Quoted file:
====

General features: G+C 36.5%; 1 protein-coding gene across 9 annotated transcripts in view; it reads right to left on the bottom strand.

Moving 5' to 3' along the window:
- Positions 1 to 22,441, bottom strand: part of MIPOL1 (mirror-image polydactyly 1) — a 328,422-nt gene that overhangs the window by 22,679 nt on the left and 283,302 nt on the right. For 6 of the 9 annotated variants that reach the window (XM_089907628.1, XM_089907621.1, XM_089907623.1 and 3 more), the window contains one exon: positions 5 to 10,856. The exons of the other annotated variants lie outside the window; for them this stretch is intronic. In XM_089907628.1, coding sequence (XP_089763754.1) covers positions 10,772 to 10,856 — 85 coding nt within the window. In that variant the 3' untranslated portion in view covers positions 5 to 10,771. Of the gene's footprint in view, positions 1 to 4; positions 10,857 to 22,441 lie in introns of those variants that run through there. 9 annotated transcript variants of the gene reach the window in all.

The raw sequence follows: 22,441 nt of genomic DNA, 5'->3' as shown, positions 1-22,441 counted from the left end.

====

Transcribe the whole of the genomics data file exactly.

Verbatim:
General features: G+C 36.5%; 1 protein-coding gene across 9 annotated transcripts in view; it reads right to left on the bottom strand.

Moving 5' to 3' along the window:
- Positions 1 to 22,441, bottom strand: part of MIPOL1 (mirror-image polydactyly 1) — a 328,422-nt gene that overhangs the window by 22,679 nt on the left and 283,302 nt on the right. For 6 of the 9 annotated variants that reach the window (XM_089907628.1, XM_089907621.1, XM_089907623.1 and 3 more), the window contains one exon: positions 5 to 10,856. The exons of the other annotated variants lie outside the window; for them this stretch is intronic. In XM_089907628.1, coding sequence (XP_089763754.1) covers positions 10,772 to 10,856 — 85 coding nt within the window. In that variant the 3' untranslated portion in view covers positions 5 to 10,771. Of the gene's footprint in view, positions 1 to 4; positions 10,857 to 22,441 lie in introns of those variants that run through there. 9 annotated transcript variants of the gene reach the window in all.

The raw sequence follows: 22,441 nt of genomic DNA, 5'->3' as shown, positions 1-22,441 counted from the left end.